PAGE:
). The difference is that the underlying latent field changes over space and time (over 6 hypothetical years of data) with a precision matrix that is the Kronecker product of an AR1 time series model and a Matérn spatial GP, similar to the model we use to estimate U5MR. The variance for the process is fixed at 1 and the temporal (AR1) correlation is set to 0.95 for all simulations of the spatio-temporal field. Random values for the covariate effects, covariate types, spatial range of the geographic correlation process, and the placement of the clusters in our simulation, are altered for each simulation in the same manor as the grid simulation. We do not, however, change the sample size, grid, or types, as done in the previous simulation, as these values are dependent on the clusters sampled in the DHS and MICS modules. In total we create 45 risk fields, and repeat this process 10 times for additional samples. We compare models using the same performance metrics as for the unit square simulation at the cell level. In addition, we also aggregate risk fields to the 31 province level averages and compare how population weighted aggregated estimates compare with true known values. Typically, small area aggregate measures are more useful for evaluating progress and policy making decisions

(Wakefield2019, ; Burstein2019, ) and thus comparing how models fair in their ability to recover the true value of health risks at a administrative level is of great importance. We use the same metrics as for the cell level validation in order to assess the performance at the regional level.

We find similar results for the conditional simulation scenario compared to the unit square simulation. The Mixture method outperforms the Resample method, the Ecological method, and ignoring the point masked data, for both the coverage and RMSE metrics. Interestingly, the Resample method appears to be somewhat improved over the Ecological method, in contrast to the first simulation.

Model improvement over the Ecological method ranged from 7% to 16% average improvement over the combinations of spatial range and covariate type (figures for cell level comparison may be found in the Appendix). When aggregated to the province level we find that discrepancies between the Ecological method and the Mixture method are exacerbated. We find that the RMSE of province level risk is on average more improved upon than at the cell level when comparing the Ecological method to the Mixture method, with results improving up to 25% on average under different combinations of spatial range and covariate type. Comparisons at the province level of RMSE for a single simulation across all time periods are shown in Figure 6, with the columns corresponding to years of data, labeled 0 through 5. Coverage estimates at both the cell level and the province level are more reliable and unbiased for the Mixture method, compared to both the Resample method and ignoring the masked polygon data. Comparisons of bias of estimates and bias of dissimilarity measures at both province and the cell level may be found in the Appendix.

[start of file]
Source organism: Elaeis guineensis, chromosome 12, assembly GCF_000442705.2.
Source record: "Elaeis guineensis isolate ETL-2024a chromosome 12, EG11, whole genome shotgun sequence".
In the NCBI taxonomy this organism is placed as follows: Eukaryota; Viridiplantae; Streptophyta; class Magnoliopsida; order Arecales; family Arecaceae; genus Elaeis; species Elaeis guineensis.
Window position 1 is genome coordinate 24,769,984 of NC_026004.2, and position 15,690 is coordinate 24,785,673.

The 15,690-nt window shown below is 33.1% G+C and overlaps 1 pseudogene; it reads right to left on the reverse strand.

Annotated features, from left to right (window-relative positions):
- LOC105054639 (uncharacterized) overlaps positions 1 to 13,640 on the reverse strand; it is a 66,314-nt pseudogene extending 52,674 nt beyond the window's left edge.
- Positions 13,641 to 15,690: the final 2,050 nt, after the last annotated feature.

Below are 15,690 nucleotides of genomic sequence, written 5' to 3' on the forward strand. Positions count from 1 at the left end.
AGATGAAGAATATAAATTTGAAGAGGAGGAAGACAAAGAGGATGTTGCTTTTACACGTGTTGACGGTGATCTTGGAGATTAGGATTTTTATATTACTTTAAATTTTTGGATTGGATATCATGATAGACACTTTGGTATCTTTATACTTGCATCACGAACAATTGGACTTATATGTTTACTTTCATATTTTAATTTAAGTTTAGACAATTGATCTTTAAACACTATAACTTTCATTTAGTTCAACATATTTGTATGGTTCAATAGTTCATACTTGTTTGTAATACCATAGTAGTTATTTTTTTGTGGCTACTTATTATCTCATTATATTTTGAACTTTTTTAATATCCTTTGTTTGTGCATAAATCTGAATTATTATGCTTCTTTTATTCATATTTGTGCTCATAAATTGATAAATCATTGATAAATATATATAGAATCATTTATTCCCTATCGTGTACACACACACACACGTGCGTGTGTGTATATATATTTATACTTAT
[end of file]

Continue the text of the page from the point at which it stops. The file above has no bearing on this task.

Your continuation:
Figure 6: Comparison of Absolute Error at the Province level for DR simulation. Columns represent 6 different years of analysis and predictions while rows represent the different methodological approaches. Higher values indicate worse absolute error.

5 Results for the Dominican Republic

For the U5MR simulation and application, we do not have a single binary indicator, but rather a series of binary indicators corresponding to a discrete hazards formulation. We use a modeling approach similar to previous work(Wakefield2019, ), though now including data that is location masked and we do not include an additional adjustment for HIV bias correction as prevalence among women in the child bearing age groups has been less than 1.2% in the DR (Frank2019, ). An additional difference is the binning of age groups and the associated parameter effects. We also used the age groups of Burstein et al.(Burstein2019, ) with random walks across time.

For each of the Mixture, the Resample and the Ignore approaches we fit 3 models of increasing complexity, which account for different factors being important for child mortality. We take as our aim estimating U5MR at the region level over the period 2000–2014. In the model we define, the mortality risk as a function of location , time , age , survey , cluster and the urban/rural status of the cluster. To simplify notation we do not explicitly make the probabilities a function of all of these parameters, but for age it is important, since the responses recorded are a function of and so we write and to denote the number of deaths and number of exposure months in age group at location and in year , with associated hazard . The models we use are summarized as:


where is an indicator of whether the cluster lies in an urban region, with the associated odds ratio. Model 1 acts as our baseline model and includes, in addition to the urban/rural effect, a fixed effect for each age group, a survey random effect and a spatio-temporal (GP) effect . Model 2 accounts for possible differences in the trajectories of age specific mortality by adding independent random walks of order 2 for each age group , with a common variance . Model 3 builds on Model 2 and accounts for variation within clusters (excess-binomial variation) through an independent and identically distributed random effect for each cluster . The cluster label is a function of . More details on the model specifications may be found in the Appendix.